Saturday

23rd Mar 2019

Political deal done on EU oversight of car emissions

  • The European Commission will have the legal obligation to check if national authorities do a satisfactory job testing emissions (Photo: Peter Teffer)

The European Commission gained the right to check cars for emissions cheating on Thursday (7 December), more than two years after the beginning of the 'Dieselgate' scandal.

Just after noon on Thursday, the EU executive reached a deal on a reform of the EU's car type approval system with the European Parliament and the Council of the EU – representing national governments.

Read and decide

Join EUobserver today

Support quality EU news

Get instant access to all articles — and 18 year's of archives. 30 days free trial.

... or join as a group

"We know that some car manufacturers were cheating and many others were exploiting loopholes," EU commissioner for industry Elzbieta Bienkowska said in a press release.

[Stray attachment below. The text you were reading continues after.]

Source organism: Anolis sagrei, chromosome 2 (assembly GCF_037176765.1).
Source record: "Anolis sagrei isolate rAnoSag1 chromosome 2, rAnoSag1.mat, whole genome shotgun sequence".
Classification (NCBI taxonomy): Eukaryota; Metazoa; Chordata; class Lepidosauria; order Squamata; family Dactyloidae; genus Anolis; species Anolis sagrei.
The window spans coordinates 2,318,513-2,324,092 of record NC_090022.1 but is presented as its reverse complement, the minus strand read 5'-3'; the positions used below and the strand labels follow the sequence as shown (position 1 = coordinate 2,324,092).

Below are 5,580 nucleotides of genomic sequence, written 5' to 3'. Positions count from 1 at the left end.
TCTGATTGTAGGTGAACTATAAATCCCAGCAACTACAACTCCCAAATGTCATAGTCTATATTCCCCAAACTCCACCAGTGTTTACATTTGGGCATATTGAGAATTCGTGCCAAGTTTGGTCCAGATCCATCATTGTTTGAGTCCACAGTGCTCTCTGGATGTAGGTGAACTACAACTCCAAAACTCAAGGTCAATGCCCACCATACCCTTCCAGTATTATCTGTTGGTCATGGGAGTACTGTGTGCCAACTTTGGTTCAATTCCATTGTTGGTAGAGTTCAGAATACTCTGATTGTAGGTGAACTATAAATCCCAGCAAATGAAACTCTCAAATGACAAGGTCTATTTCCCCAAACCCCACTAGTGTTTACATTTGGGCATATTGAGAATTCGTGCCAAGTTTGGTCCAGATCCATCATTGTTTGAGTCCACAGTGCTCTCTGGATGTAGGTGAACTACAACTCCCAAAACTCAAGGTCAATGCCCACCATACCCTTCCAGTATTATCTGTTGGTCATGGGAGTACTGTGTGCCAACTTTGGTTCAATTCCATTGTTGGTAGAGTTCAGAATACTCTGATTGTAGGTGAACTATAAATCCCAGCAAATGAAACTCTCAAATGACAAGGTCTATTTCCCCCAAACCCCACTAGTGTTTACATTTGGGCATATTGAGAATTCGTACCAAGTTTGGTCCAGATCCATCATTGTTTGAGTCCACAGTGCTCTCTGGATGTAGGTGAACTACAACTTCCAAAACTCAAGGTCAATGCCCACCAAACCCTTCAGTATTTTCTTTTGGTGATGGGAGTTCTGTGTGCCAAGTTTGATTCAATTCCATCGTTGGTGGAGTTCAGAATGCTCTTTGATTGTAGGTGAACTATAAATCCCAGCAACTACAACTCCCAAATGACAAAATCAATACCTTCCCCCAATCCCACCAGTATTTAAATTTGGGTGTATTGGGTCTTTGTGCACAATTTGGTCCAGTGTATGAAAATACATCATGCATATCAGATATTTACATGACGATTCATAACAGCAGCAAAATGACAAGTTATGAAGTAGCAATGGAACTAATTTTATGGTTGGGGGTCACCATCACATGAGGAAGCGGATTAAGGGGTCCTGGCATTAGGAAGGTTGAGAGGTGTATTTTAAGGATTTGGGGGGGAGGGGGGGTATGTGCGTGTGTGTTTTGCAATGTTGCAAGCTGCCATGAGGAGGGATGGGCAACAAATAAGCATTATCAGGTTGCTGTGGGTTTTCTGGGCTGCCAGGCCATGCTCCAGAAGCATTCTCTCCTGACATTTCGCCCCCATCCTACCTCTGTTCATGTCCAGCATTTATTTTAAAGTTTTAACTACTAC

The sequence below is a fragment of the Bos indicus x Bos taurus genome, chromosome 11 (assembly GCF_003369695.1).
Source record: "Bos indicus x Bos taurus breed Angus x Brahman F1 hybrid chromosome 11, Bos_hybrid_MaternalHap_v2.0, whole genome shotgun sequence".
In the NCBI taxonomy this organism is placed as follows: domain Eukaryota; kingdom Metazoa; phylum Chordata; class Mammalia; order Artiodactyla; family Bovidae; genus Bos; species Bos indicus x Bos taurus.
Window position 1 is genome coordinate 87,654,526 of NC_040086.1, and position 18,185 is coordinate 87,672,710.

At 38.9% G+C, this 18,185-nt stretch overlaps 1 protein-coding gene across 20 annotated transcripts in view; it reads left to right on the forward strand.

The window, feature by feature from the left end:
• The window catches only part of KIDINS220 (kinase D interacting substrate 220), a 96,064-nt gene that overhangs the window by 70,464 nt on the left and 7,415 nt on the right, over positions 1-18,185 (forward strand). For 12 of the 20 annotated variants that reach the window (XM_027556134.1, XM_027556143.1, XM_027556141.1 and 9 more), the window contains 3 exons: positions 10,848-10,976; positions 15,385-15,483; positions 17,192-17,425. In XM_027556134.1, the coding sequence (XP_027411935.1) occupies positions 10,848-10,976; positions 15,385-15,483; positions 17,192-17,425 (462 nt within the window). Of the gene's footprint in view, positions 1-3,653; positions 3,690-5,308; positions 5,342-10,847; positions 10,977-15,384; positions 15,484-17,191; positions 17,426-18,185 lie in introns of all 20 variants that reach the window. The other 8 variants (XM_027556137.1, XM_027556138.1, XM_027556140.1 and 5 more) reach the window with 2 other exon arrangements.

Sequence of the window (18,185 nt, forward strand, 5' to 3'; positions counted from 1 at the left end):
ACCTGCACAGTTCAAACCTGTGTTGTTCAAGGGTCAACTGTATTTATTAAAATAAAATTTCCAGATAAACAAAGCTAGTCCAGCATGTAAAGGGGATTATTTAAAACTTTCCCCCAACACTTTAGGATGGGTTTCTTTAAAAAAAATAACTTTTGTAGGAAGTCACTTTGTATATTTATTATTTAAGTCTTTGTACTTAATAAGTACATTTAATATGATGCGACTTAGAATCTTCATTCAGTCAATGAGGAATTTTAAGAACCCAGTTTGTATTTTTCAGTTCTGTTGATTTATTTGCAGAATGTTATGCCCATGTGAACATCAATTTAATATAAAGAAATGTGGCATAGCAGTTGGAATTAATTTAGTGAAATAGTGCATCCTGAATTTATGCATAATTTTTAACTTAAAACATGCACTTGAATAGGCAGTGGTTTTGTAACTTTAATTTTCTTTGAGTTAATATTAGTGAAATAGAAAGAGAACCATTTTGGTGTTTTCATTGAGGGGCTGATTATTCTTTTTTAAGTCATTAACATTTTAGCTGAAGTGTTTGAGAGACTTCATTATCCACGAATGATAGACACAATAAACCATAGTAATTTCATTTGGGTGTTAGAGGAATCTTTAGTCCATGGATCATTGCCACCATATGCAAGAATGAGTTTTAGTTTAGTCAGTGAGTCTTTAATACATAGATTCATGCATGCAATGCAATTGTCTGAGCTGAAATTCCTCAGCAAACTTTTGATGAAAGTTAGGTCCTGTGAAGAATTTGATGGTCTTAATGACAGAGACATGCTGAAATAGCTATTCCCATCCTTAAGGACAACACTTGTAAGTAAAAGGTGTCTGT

"To put an end to this, we are overhauling the whole system."

Bienkowska said that the "key elements" of what the commission proposed in January 2016 had been upheld, "including real EU oversight and enforcement powers".

Following the revelation in September 2015 that German car company Volkswagen Group had equipped some 8.5 million diesel cars with a software code that cheated the official emissions test, the commission proposed more EU oversight in a system that is still very much in the hands of the member states' authorities.

'May' vs 'shall'

The commission proposed legislation which said baldly that it "shall" carry out tests and inspections.

Member states, through the council, resisted this for months, saying that the bill should only say that the commission "may" do such tests. In the end, they agreed to the first, prescriptive version.